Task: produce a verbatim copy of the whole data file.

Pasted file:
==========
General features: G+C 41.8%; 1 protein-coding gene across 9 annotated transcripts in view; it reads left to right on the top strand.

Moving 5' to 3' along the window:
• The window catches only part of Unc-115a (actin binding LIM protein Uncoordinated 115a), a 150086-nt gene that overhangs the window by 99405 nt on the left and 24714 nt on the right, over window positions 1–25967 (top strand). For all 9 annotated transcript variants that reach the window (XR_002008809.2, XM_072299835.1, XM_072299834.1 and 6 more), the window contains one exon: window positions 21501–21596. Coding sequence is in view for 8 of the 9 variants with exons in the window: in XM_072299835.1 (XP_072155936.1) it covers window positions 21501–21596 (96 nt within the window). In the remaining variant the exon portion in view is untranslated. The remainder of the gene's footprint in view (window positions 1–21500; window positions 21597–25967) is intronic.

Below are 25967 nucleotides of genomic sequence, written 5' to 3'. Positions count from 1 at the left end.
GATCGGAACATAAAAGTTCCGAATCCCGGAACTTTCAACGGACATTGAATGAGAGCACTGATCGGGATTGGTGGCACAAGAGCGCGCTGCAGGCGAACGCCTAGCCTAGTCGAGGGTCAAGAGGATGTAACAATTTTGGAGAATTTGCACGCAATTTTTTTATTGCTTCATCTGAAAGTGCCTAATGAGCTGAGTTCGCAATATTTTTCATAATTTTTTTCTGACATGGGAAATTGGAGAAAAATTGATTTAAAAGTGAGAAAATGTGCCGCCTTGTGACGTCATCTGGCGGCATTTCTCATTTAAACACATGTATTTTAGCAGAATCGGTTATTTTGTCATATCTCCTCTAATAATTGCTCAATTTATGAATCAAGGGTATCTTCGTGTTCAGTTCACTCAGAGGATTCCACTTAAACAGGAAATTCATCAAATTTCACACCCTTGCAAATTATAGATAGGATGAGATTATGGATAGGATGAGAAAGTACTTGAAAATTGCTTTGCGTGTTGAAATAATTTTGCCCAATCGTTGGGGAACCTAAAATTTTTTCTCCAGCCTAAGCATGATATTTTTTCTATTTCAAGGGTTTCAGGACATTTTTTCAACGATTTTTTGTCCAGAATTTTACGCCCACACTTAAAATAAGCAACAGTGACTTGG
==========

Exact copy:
General features: G+C 41.8%; 1 protein-coding gene across 9 annotated transcripts in view; it reads left to right on the top strand.

Moving 5' to 3' along the window:
• The window catches only part of Unc-115a (actin binding LIM protein Uncoordinated 115a), a 150086-nt gene that overhangs the window by 99405 nt on the left and 24714 nt on the right, over window positions 1–25967 (top strand). For all 9 annotated transcript variants that reach the window (XR_002008809.2, XM_072299835.1, XM_072299834.1 and 6 more), the window contains one exon: window positions 21501–21596. Coding sequence is in view for 8 of the 9 variants with exons in the window: in XM_072299835.1 (XP_072155936.1) it covers window positions 21501–21596 (96 nt within the window). In the remaining variant the exon portion in view is untranslated. The remainder of the gene's footprint in view (window positions 1–21500; window positions 21597–25967) is intronic.

Below are 25967 nucleotides of genomic sequence, written 5' to 3'. Positions count from 1 at the left end.
GATCGGAACATAAAAGTTCCGAATCCCGGAACTTTCAACGGACATTGAATGAGAGCACTGATCGGGATTGGTGGCACAAGAGCGCGCTGCAGGCGAACGCCTAGCCTAGTCGAGGGTCAAGAGGATGTAACAATTTTGGAGAATTTGCACGCAATTTTTTTATTGCTTCATCTGAAAGTGCCTAATGAGCTGAGTTCGCAATATTTTTCATAATTTTTTTCTGACATGGGAAATTGGAGAAAAATTGATTTAAAAGTGAGAAAATGTGCCGCCTTGTGACGTCATCTGGCGGCATTTCTCATTTAAACACATGTATTTTAGCAGAATCGGTTATTTTGTCATATCTCCTCTAATAATTGCTCAATTTATGAATCAAGGGTATCTTCGTGTTCAGTTCACTCAGAGGATTCCACTTAAACAGGAAATTCATCAAATTTCACACCCTTGCAAATTATAGATAGGATGAGATTATGGATAGGATGAGAAAGTACTTGAAAATTGCTTTGCGTGTTGAAATAATTTTGCCCAATCGTTGGGGAACCTAAAATTTTTTCTCCAGCCTAAGCATGATATTTTTTCTATTTCAAGGGTTTCAGGACATTTTTTCAACGATTTTTTGTCCAGAATTTTACGCCCACACTTAAAATAAGCAACAGTGACTTGG